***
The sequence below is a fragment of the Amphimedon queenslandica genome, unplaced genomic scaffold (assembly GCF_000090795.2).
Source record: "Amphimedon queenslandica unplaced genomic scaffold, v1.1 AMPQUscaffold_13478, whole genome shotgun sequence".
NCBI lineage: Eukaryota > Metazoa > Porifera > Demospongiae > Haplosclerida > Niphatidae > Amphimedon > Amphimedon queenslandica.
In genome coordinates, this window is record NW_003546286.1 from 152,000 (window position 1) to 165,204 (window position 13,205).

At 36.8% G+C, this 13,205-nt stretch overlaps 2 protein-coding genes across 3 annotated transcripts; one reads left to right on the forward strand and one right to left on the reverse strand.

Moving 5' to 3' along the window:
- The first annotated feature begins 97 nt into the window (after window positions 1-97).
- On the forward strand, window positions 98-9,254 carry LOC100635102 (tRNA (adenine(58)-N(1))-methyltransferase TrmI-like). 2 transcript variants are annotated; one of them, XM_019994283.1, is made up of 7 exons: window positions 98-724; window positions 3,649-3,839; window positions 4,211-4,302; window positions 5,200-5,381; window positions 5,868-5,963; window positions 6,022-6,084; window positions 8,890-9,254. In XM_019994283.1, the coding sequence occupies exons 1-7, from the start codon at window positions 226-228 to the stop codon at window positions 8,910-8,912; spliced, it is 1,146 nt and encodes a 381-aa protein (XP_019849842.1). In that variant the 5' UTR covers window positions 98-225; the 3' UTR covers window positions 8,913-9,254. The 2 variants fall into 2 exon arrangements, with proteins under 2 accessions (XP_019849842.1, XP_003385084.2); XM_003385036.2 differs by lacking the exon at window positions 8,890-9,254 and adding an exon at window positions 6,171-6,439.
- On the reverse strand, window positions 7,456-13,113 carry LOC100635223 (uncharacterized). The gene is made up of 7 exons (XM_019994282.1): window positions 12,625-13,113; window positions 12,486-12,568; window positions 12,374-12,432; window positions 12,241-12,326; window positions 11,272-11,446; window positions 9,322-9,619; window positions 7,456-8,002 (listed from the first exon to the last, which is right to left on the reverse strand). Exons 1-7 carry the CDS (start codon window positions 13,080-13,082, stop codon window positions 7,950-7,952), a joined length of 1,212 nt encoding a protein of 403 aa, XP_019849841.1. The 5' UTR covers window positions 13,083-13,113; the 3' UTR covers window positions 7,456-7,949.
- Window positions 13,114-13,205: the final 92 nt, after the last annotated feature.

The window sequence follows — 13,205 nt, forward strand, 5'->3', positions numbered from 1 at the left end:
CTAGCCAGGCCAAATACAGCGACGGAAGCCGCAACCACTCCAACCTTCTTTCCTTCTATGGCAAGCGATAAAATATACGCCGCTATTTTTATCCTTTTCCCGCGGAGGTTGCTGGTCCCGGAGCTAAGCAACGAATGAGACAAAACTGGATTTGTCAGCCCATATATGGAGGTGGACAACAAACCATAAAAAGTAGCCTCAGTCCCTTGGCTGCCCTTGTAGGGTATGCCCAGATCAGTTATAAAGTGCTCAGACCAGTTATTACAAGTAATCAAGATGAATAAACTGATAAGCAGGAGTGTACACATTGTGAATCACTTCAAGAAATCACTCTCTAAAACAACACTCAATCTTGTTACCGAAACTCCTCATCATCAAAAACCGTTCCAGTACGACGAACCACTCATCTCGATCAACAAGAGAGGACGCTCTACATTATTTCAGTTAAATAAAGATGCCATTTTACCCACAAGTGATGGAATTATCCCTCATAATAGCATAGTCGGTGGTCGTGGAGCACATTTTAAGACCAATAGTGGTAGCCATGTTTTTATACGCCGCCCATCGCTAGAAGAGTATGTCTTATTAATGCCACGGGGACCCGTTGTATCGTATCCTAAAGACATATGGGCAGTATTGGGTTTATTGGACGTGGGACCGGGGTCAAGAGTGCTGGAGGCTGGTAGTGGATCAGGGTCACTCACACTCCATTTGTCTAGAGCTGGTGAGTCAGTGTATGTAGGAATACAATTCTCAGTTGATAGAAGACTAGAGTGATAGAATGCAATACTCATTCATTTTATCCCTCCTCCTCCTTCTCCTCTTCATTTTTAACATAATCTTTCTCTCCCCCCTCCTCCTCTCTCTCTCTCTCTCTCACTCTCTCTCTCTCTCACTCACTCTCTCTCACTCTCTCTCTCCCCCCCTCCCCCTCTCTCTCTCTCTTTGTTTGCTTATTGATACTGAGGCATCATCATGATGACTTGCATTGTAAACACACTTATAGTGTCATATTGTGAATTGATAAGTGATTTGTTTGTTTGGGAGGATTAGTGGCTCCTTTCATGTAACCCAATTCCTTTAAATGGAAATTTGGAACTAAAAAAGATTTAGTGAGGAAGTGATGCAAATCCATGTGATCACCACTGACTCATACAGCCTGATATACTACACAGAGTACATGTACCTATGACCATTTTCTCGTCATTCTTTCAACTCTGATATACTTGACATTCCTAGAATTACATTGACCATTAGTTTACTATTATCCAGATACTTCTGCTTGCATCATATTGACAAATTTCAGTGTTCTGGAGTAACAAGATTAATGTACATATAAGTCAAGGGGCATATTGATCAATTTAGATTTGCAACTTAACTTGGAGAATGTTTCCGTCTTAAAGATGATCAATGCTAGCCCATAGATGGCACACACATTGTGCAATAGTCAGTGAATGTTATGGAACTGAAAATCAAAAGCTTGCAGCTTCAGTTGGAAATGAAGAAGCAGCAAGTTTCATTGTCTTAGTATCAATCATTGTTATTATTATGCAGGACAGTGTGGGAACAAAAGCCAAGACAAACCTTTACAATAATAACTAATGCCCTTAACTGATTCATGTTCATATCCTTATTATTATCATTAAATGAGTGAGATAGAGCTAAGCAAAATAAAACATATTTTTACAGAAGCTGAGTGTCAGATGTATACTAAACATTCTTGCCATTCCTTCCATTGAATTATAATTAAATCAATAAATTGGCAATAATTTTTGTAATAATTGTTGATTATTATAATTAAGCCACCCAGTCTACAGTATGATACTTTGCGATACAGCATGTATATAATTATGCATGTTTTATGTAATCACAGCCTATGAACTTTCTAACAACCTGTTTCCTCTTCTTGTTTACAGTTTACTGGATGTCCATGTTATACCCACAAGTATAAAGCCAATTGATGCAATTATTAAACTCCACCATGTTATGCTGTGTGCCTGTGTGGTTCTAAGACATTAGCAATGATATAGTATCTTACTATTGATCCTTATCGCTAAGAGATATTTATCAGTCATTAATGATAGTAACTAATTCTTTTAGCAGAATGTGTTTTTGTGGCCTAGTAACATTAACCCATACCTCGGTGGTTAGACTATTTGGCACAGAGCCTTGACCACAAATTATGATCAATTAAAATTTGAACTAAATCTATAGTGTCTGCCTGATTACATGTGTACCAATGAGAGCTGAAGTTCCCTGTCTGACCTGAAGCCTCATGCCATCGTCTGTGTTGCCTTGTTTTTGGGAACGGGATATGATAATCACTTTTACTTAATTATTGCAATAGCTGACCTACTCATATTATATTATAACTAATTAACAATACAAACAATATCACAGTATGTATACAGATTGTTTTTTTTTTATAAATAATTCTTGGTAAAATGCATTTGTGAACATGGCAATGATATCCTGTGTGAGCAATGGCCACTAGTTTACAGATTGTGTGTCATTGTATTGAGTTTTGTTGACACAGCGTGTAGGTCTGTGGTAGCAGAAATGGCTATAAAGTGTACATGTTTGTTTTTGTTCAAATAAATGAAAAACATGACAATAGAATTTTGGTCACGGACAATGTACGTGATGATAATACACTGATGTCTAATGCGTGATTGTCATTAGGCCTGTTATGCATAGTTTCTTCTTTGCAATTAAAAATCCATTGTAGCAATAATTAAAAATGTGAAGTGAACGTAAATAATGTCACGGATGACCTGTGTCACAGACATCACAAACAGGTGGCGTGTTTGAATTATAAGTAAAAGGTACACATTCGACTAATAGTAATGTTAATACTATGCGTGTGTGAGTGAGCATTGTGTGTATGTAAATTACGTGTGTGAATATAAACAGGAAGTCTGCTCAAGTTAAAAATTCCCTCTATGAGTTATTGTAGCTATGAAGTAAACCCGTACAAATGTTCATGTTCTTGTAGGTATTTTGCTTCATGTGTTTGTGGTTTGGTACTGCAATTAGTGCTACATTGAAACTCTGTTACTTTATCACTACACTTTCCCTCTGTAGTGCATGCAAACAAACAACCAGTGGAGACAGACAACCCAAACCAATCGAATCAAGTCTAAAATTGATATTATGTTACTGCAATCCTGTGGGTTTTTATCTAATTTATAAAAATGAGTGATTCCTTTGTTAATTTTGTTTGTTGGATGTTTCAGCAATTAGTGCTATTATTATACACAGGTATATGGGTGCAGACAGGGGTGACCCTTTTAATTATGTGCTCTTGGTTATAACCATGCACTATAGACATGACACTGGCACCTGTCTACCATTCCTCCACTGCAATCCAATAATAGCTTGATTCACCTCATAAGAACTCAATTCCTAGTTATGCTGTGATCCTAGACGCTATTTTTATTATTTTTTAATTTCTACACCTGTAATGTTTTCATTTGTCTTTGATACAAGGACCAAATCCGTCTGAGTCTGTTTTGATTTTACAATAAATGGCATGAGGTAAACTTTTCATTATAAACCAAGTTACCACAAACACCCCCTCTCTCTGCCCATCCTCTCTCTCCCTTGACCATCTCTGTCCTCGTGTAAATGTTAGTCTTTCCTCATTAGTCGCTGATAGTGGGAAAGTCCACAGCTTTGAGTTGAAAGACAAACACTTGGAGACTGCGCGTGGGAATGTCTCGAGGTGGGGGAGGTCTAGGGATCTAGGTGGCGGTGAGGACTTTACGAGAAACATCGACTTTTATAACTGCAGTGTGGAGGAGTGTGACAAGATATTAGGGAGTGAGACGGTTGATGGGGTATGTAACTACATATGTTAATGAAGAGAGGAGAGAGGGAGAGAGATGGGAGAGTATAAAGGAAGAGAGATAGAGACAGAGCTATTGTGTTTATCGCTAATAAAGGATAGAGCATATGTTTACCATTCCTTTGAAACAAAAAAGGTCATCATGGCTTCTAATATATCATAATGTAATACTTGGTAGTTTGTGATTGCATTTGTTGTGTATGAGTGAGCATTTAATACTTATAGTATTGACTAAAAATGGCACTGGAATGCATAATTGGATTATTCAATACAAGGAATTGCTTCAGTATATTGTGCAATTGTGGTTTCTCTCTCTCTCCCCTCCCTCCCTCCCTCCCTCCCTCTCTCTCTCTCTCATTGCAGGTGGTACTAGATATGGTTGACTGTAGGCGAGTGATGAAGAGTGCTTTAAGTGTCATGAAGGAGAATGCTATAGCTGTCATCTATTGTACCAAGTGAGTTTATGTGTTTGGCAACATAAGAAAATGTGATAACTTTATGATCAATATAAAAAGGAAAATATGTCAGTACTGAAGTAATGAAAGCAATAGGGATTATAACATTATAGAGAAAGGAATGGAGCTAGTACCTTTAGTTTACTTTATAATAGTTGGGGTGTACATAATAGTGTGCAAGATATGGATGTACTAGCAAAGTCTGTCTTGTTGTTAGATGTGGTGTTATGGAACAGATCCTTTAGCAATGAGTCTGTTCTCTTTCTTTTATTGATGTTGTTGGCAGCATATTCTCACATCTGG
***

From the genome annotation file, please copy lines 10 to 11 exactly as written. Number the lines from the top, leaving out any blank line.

- Window positions 13,114-13,205: the final 92 nt, after the last annotated feature.

The window sequence follows — 13,205 nt, forward strand, 5'->3', positions numbered from 1 at the left end: